SCIENCE SUNDAYS: Gamma Ray Bursts: A Brief History of the Most Powerful Explosions in the Universe
Date: Sunday, April 5, 2020
Time: 3 - 5 p.m.
Host: College of Arts and Sciences
In light of the ongoing coronavirus outbreak, this event is shifting to an online format. It will be held at the same time (3 p.m.) with an opportunity for a live Q&A via Zoom, a webinar tool that users can download for free.
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Webinar ID: 846 595 496
International numbers available: https://osu.zoom.us/u/aytqS8liY
Gamma-ray bursts, discovered by accident with classified satellites, were for decades a leading mystery in astrophysics. John M. Horack explores the breakthroughs that followed from the Gamma Ray Observatory (1991) and subsequent experiments, which showed that these are the most powerful explosions in the universe. Very recently, gravitational waves have been detected from these still-mysterious explosions.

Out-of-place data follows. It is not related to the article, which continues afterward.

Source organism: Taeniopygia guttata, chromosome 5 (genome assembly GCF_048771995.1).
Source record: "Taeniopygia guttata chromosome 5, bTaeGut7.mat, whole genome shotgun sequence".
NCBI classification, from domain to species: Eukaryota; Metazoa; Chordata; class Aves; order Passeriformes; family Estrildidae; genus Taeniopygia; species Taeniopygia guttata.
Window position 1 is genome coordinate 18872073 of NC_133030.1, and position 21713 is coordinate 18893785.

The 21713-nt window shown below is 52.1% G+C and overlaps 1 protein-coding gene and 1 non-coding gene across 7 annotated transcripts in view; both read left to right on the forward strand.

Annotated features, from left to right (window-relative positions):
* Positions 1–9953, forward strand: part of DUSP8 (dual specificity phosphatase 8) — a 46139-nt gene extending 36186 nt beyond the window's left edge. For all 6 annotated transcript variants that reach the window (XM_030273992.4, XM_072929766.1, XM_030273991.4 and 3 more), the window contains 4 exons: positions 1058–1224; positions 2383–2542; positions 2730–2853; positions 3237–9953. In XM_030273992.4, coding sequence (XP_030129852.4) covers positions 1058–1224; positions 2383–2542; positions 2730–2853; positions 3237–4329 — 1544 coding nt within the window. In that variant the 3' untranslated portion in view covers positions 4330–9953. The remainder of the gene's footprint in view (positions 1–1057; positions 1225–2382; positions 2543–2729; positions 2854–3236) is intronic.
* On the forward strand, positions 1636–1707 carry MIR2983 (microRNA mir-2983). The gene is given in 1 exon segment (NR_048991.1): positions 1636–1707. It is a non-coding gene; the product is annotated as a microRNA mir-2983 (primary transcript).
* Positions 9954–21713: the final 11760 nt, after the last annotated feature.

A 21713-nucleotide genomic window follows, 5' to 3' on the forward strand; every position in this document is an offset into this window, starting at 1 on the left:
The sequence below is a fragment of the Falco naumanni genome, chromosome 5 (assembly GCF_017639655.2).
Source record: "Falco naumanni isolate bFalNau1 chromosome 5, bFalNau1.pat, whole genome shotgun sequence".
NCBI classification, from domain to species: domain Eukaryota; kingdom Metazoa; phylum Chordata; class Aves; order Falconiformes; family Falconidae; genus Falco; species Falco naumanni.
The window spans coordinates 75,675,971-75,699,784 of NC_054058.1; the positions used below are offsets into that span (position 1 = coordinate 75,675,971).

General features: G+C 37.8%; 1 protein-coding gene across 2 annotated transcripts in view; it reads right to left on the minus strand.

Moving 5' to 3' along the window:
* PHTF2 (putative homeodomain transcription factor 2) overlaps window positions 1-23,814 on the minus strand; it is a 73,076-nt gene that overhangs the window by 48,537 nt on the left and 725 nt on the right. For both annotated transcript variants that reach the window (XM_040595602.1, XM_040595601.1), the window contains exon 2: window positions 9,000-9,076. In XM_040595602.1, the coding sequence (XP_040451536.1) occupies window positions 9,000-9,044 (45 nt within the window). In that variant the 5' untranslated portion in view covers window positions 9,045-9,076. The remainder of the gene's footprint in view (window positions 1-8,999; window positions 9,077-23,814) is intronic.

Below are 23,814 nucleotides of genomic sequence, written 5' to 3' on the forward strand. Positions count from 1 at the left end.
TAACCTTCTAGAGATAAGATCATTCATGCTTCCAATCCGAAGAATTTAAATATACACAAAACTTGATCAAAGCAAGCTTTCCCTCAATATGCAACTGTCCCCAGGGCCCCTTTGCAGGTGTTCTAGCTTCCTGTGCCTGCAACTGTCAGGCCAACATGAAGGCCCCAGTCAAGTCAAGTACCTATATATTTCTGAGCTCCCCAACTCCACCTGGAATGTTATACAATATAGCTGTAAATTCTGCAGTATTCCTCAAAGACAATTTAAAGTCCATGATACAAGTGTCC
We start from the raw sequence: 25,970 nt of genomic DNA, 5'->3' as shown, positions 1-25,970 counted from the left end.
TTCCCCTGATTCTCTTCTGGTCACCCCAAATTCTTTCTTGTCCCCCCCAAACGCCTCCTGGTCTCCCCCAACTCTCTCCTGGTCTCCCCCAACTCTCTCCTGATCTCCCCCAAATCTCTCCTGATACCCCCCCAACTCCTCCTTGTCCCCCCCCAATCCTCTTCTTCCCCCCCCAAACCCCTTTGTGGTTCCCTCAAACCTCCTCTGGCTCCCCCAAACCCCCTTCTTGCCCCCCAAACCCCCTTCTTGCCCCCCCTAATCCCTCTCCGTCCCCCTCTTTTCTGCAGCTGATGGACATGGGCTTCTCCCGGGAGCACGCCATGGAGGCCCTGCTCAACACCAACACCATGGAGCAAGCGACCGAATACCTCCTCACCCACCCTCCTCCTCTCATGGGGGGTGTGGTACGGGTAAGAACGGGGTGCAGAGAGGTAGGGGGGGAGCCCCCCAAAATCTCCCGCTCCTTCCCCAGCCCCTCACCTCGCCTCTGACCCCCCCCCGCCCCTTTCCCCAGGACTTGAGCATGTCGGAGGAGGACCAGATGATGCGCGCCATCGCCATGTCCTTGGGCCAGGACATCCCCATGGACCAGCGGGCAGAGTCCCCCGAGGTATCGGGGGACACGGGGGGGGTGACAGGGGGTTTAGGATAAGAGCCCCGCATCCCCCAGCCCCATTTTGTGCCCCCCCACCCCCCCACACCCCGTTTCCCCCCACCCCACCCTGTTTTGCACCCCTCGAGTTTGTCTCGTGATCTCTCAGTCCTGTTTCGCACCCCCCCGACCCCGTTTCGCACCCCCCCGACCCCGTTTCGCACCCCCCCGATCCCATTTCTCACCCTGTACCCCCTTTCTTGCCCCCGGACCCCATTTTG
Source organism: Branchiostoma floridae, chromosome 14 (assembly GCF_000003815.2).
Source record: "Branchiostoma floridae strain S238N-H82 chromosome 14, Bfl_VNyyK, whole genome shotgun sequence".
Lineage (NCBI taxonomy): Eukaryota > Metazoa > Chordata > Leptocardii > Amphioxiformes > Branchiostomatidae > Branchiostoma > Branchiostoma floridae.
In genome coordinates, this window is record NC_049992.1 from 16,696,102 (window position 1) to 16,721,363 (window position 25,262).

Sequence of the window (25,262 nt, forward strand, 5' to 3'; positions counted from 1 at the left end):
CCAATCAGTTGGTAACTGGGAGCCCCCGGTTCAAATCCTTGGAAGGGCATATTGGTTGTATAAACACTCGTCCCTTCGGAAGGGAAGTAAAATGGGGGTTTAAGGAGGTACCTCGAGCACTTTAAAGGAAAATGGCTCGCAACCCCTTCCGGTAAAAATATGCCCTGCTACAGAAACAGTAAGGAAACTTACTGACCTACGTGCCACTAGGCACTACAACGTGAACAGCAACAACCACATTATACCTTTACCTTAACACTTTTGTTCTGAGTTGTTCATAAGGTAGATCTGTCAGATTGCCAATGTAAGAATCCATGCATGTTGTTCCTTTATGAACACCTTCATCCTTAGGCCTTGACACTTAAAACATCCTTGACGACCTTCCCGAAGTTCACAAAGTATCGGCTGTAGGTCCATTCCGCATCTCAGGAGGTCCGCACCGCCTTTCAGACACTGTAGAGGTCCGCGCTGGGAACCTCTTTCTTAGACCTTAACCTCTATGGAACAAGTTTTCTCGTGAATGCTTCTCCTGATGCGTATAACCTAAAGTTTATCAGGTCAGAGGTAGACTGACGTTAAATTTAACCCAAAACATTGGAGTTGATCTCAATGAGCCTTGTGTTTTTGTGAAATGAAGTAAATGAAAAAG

John M. Horack is the inaugural Neil Armstrong Chair in Aerospace Policy at The Ohio State University, with tenured, full-professor appointments in the College of Engineering’s Department of Mechanical and Aerospace Engineering and the John Glenn College of Public Affairs. He is a 30-year veteran of the spaceflight industry.
Science Sundays is a free public lecture series offered and supported by The Ohio State University College of Arts and Sciences and its sponsoring science centers. Speakers are leading experts in their fields dedicated to making their work interesting and accessible for audiences of all ages and backgrounds. Science Sundays brings leading-edge work directly to the public with lectures covering diverse topics in science, arts and technology that touch our everyday lives.
While typically held at the Ohio Union U.S. Bank Conference Theatre, Horack's lecture will be presented in an online format at the same time as originally scheduled with an opportunity for live Q&A via Zoom.
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